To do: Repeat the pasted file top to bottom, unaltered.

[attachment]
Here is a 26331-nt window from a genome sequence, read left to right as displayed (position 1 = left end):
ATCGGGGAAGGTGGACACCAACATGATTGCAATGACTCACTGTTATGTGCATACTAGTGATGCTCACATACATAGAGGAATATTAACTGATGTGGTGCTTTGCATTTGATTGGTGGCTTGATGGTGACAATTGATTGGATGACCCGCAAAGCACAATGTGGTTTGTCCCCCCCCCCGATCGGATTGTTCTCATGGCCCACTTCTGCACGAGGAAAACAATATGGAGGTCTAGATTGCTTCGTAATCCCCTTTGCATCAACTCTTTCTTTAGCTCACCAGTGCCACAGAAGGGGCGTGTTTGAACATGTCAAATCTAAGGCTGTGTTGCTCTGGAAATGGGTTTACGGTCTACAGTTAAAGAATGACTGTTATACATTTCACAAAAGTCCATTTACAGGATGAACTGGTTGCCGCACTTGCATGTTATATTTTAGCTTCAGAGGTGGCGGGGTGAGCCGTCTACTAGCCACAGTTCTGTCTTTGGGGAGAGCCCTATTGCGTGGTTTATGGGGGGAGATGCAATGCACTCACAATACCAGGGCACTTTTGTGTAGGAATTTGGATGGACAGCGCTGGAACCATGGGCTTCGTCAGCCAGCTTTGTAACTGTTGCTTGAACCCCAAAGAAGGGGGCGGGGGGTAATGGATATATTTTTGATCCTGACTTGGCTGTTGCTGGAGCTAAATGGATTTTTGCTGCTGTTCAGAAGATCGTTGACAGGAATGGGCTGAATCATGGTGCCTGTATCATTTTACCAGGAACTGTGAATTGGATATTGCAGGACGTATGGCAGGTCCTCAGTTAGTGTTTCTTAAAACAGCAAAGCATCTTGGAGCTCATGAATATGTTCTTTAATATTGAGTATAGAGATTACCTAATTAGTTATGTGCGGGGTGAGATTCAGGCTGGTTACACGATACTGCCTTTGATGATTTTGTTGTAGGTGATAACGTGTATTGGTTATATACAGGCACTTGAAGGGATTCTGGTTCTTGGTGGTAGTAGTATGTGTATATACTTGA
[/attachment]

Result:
Here is a 26331-nt window from a genome sequence, read left to right as displayed (position 1 = left end):
ATCGGGGAAGGTGGACACCAACATGATTGCAATGACTCACTGTTATGTGCATACTAGTGATGCTCACATACATAGAGGAATATTAACTGATGTGGTGCTTTGCATTTGATTGGTGGCTTGATGGTGACAATTGATTGGATGACCCGCAAAGCACAATGTGGTTTGTCCCCCCCCCCGATCGGATTGTTCTCATGGCCCACTTCTGCACGAGGAAAACAATATGGAGGTCTAGATTGCTTCGTAATCCCCTTTGCATCAACTCTTTCTTTAGCTCACCAGTGCCACAGAAGGGGCGTGTTTGAACATGTCAAATCTAAGGCTGTGTTGCTCTGGAAATGGGTTTACGGTCTACAGTTAAAGAATGACTGTTATACATTTCACAAAAGTCCATTTACAGGATGAACTGGTTGCCGCACTTGCATGTTATATTTTAGCTTCAGAGGTGGCGGGGTGAGCCGTCTACTAGCCACAGTTCTGTCTTTGGGGAGAGCCCTATTGCGTGGTTTATGGGGGGAGATGCAATGCACTCACAATACCAGGGCACTTTTGTGTAGGAATTTGGATGGACAGCGCTGGAACCATGGGCTTCGTCAGCCAGCTTTGTAACTGTTGCTTGAACCCCAAAGAAGGGGGCGGGGGGTAATGGATATATTTTTGATCCTGACTTGGCTGTTGCTGGAGCTAAATGGATTTTTGCTGCTGTTCAGAAGATCGTTGACAGGAATGGGCTGAATCATGGTGCCTGTATCATTTTACCAGGAACTGTGAATTGGATATTGCAGGACGTATGGCAGGTCCTCAGTTAGTGTTTCTTAAAACAGCAAAGCATCTTGGAGCTCATGAATATGTTCTTTAATATTGAGTATAGAGATTACCTAATTAGTTATGTGCGGGGTGAGATTCAGGCTGGTTACACGATACTGCCTTTGATGATTTTGTTGTAGGTGATAACGTGTATTGGTTATATACAGGCACTTGAAGGGATTCTGGTTCTTGGTGGTAGTAGTATGTGTATATACTTGA